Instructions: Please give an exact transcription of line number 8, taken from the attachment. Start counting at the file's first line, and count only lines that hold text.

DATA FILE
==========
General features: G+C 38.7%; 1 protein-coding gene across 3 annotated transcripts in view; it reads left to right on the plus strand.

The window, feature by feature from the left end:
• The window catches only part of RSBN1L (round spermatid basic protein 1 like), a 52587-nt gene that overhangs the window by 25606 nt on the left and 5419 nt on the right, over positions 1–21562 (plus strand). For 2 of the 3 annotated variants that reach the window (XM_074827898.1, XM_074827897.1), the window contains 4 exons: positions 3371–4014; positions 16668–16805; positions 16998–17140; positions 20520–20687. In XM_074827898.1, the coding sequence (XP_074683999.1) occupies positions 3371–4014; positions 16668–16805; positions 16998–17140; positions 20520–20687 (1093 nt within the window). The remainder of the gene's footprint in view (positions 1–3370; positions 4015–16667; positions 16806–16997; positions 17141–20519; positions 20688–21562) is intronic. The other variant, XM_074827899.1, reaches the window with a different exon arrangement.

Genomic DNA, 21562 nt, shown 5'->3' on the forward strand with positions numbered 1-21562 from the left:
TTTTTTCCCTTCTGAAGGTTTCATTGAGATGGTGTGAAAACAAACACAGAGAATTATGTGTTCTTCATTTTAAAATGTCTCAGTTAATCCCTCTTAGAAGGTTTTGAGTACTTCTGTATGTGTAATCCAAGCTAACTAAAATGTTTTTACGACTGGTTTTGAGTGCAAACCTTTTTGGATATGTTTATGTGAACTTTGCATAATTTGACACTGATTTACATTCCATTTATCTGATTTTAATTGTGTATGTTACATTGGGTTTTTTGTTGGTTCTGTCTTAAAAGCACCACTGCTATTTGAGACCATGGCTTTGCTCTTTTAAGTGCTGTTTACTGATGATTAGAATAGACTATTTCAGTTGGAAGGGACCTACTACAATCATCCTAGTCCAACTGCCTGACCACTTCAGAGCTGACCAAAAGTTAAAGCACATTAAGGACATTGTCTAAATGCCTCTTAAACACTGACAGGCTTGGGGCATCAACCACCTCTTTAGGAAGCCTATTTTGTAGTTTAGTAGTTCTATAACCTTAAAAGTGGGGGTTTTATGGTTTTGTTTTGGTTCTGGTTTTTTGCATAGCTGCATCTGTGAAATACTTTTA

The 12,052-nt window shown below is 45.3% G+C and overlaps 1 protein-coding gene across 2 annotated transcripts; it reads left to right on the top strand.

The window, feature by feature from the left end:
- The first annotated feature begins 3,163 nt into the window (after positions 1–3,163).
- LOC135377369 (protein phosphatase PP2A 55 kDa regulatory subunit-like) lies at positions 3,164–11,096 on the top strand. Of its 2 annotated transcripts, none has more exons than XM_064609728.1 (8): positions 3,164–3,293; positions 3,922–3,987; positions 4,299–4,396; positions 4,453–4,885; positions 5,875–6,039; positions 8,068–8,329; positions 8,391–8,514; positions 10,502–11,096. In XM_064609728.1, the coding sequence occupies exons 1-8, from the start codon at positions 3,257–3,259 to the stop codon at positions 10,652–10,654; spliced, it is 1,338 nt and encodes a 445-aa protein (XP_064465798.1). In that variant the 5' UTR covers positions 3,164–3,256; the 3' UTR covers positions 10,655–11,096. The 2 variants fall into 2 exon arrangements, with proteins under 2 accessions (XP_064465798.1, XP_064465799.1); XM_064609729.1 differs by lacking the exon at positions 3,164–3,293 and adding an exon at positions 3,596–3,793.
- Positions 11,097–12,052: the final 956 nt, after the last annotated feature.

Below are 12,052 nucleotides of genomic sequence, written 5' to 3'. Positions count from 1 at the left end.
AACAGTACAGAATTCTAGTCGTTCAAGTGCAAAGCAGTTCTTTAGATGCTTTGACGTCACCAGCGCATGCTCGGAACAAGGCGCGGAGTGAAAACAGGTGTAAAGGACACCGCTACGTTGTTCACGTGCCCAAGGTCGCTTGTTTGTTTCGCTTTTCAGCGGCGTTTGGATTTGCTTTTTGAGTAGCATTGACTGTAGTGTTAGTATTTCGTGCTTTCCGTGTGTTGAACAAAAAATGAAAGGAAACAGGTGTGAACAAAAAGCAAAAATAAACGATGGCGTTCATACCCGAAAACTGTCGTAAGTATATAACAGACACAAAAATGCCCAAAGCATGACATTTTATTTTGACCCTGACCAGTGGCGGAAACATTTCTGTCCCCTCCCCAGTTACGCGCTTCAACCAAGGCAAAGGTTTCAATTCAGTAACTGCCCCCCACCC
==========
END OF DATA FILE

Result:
- The first annotated feature begins 3,163 nt into the window (after positions 1–3,163).